Baby Bottle Decay

Baby Bottle Decay

Fight away baby bottle decay

It’s never too early to talk to children about the importance of dental hygiene. In fact, parents should help with healthy habits from birth to avoid common oral health problems that can plague children for decades.

Fussy babies are often comforted by their bottles and pacifiers, but did you know that what’s in the bottle may contribute to tooth decay? Infants may suffer from early childhood caries (cavities), commonly known as baby bottle tooth decay.1 This is primarily caused by frequent, prolonged exposure of baby’s teeth to drinks that contain sugar. Milk, including breast milk, juice drinks and formula contain sugars that can contribute to decay, so if you send your child to sleep with a bottle, fill it only with water.

Baby teeth may be temporary, but they are still at risk of developing cavities.1 Here’s how you can help keep your baby’s teeth and gums healthy:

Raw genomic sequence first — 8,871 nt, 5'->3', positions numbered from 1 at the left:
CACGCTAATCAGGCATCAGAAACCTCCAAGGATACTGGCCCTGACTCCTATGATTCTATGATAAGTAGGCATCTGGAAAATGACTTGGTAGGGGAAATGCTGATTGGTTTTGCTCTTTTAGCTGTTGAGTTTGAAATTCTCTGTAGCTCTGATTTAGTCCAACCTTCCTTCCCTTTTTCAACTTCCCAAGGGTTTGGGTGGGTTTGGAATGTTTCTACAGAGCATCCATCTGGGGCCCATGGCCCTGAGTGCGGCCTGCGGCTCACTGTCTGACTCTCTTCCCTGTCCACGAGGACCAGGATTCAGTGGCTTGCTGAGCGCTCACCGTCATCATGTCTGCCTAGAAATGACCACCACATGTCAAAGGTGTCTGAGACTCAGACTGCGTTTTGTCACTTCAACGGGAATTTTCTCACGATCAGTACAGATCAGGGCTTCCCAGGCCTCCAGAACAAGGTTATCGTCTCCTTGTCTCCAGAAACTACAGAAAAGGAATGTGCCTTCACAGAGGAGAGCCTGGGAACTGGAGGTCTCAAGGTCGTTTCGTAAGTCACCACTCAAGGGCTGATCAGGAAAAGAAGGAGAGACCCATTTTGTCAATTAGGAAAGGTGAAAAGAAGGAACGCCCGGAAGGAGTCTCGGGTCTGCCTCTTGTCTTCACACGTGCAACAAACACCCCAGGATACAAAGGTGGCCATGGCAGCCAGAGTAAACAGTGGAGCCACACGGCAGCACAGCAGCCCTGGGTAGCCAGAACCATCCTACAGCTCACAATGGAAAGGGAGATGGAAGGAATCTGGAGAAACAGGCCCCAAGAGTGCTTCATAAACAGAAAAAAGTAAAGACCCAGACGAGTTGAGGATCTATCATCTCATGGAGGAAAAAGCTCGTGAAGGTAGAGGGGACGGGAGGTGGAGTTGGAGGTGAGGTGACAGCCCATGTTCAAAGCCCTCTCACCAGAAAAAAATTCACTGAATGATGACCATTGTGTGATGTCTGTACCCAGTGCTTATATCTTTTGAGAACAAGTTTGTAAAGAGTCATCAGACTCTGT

• Avoid sharing saliva with your baby through common feeding spoons or licking pacifiers. This can transfer germs (bacteria) that cause tooth decay.
  • After each feeding, wipe your child’s gums with a clean, damp washcloth.
  • Only provide your child with a clean pacifier—don’t dip it in sugar or honey.
  • Visit the dentist within six months of your child’s first tooth appearing or by the first birthday.
  • When your child’s teeth come in, brush them gently with a smear of toothpaste on a child-sized soft toothbrush until age 3.

This information is available for download as an oral health flyer.

1 American Dental Association, “Bottle Tooth Decay,” web.


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